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New iPhone App Unleashes Apple Backlash

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There’s a new iPhone app on the market that's causing considerable damage to Apple’s, oh shall we say, progressive brand identity.

The app, called Exodus, was developed by a religious organization that intends to help gays and lesbians convert to a heterosexual lifestyle.

The Telegraph reports:

The "gay cure" application, designed to be used on Apple's hand-held devices, was created by and named after Exodus International, a religious organization which believes in teaching "freedom from homosexuality through prayer and practicing conversion therapy".

The app is offered free on Apple's iTunes online shop and was given a "4+" rating by the company, meaning it is not considered to contain objectionable content.

Shockingly, not everyone is exactly thrilled with Apple’s decision to allow the app. Over 100,000 signatures for a petition against the software have already been gathered on The petition argues that “this new iPhone app is the latest move in Exodus' dangerous new strategy of targeting youth. In light of the recent wave of LGBT youth suicides, this tactic is particularly galling as it creates, legitimizes, and fuels the ostracism of LGBT youth by their families.”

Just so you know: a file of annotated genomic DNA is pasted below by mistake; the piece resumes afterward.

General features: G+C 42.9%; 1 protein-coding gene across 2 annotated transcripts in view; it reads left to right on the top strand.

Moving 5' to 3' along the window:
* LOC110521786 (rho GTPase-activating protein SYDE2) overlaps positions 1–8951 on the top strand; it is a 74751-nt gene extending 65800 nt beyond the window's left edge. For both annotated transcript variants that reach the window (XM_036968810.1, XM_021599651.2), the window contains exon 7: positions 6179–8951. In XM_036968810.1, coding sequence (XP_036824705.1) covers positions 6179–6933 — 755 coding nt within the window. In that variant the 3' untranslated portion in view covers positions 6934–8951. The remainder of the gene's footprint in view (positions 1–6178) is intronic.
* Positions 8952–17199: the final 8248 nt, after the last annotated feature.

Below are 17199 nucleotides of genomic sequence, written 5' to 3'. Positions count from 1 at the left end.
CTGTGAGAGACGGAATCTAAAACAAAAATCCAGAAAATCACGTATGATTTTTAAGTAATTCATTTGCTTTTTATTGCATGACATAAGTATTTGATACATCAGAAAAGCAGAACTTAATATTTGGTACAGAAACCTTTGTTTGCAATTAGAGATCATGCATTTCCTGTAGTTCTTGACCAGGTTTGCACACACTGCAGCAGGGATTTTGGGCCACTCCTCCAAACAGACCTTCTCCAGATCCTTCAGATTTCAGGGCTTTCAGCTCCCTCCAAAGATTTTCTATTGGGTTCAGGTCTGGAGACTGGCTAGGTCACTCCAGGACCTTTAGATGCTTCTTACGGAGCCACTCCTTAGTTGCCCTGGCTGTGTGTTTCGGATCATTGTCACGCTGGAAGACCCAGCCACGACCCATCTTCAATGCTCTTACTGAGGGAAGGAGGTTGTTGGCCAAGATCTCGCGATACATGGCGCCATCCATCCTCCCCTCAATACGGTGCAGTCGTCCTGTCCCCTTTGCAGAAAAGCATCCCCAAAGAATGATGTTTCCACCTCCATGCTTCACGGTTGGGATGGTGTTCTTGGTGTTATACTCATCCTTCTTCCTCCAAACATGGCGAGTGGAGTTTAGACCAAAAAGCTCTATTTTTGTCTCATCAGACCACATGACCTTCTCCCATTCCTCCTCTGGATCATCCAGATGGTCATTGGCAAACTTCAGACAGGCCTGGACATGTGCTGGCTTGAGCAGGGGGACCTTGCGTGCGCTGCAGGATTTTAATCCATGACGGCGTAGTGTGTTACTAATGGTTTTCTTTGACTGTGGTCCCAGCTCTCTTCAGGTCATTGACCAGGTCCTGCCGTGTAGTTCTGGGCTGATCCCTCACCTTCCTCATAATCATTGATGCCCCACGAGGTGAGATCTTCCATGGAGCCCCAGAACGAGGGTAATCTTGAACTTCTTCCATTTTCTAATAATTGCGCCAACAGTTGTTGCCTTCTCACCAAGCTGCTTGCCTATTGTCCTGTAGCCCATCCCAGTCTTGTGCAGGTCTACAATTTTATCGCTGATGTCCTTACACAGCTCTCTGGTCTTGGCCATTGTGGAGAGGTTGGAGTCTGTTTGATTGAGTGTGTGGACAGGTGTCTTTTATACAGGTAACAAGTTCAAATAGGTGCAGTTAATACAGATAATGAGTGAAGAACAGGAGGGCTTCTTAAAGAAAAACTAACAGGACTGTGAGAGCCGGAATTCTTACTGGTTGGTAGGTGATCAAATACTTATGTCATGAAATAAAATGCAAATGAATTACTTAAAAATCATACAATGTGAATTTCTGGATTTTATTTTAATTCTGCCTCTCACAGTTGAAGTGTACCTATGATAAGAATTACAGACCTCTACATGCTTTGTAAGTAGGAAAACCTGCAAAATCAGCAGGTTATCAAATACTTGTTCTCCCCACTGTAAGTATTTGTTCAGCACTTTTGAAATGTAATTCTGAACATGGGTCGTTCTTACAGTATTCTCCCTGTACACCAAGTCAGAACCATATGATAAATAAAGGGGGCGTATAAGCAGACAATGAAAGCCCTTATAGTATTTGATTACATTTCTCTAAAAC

Okay, there are a couple strange things going on here.

First off, Apple has a long history of banning apps that contain material that might be found offensive, like the one where you get to shake a baby, or bounce Obama on a trampoline, or the dictionary that had the gall to include swear words. It’s a bit odd, given this history, that Apple would allow the Exodus app, but hey, whaddyagonnado?

But beyond Apple’s head-scratching policies, there’s something fundamentally flawed about the Exodus app.

You see, when it comes to instilling a healthy dose of fabulosity into one’s life, no gadget can do it quite like the iPhone. It’s tres sleek, tres sexy, cosmopolitan beyond belief. Somewhere in the Guide for Mastering Your Inner Metrosexual, I’m pretty sure that using an iPhone is up there with owning tight jeans or appreciating art. It’s just the way it goes.

In short, the very act of using this app is counterproductive to its entire mission.

Which means that clearly the folks over at Exodus had better get on developing an Android version of the app, and stat.

And in the meantime, if Exodus users are looking for a little distraction, there’s always Grindr.
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